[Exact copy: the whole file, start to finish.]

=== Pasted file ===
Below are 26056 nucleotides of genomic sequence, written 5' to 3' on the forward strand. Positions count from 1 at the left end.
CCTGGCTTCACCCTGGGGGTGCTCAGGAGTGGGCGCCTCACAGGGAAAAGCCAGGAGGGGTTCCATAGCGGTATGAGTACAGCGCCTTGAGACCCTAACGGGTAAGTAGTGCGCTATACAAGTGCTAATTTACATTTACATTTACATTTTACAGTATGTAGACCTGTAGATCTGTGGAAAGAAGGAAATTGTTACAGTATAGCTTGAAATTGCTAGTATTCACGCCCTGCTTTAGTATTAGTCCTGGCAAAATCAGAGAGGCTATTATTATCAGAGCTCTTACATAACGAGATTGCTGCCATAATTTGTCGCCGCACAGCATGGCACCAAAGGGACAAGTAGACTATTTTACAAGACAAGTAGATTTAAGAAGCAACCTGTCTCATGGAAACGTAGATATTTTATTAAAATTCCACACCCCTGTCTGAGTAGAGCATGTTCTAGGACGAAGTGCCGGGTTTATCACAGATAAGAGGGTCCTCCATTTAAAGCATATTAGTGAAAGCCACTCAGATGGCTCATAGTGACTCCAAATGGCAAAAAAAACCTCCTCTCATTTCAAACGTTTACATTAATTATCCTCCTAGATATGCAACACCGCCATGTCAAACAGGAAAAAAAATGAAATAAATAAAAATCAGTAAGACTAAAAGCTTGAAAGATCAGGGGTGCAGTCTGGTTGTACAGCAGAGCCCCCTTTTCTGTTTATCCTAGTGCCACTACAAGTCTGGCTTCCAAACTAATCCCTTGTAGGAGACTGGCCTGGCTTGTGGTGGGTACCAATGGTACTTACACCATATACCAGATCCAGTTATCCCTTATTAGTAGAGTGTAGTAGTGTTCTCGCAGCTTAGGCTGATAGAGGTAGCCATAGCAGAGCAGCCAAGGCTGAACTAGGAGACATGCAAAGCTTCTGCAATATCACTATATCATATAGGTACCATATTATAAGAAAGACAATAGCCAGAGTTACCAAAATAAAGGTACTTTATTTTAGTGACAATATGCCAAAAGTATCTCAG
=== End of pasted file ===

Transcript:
Below are 26056 nucleotides of genomic sequence, written 5' to 3' on the forward strand. Positions count from 1 at the left end.
CCTGGCTTCACCCTGGGGGTGCTCAGGAGTGGGCGCCTCACAGGGAAAAGCCAGGAGGGGTTCCATAGCGGTATGAGTACAGCGCCTTGAGACCCTAACGGGTAAGTAGTGCGCTATACAAGTGCTAATTTACATTTACATTTACATTTTACAGTATGTAGACCTGTAGATCTGTGGAAAGAAGGAAATTGTTACAGTATAGCTTGAAATTGCTAGTATTCACGCCCTGCTTTAGTATTAGTCCTGGCAAAATCAGAGAGGCTATTATTATCAGAGCTCTTACATAACGAGATTGCTGCCATAATTTGTCGCCGCACAGCATGGCACCAAAGGGACAAGTAGACTATTTTACAAGACAAGTAGATTTAAGAAGCAACCTGTCTCATGGAAACGTAGATATTTTATTAAAATTCCACACCCCTGTCTGAGTAGAGCATGTTCTAGGACGAAGTGCCGGGTTTATCACAGATAAGAGGGTCCTCCATTTAAAGCATATTAGTGAAAGCCACTCAGATGGCTCATAGTGACTCCAAATGGCAAAAAAAACCTCCTCTCATTTCAAACGTTTACATTAATTATCCTCCTAGATATGCAACACCGCCATGTCAAACAGGAAAAAAAATGAAATAAATAAAAATCAGTAAGACTAAAAGCTTGAAAGATCAGGGGTGCAGTCTGGTTGTACAGCAGAGCCCCCTTTTCTGTTTATCCTAGTGCCACTACAAGTCTGGCTTCCAAACTAATCCCTTGTAGGAGACTGGCCTGGCTTGTGGTGGGTACCAATGGTACTTACACCATATACCAGATCCAGTTATCCCTTATTAGTAGAGTGTAGTAGTGTTCTCGCAGCTTAGGCTGATAGAGGTAGCCATAGCAGAGCAGCCAAGGCTGAACTAGGAGACATGCAAAGCTTCTGCAATATCACTATATCATATAGGTACCATATTATAAGAAAGACAATAGCCAGAGTTACCAAAATAAAGGTACTTTATTTTAGTGACAATATGCCAAAAGTATCTCAG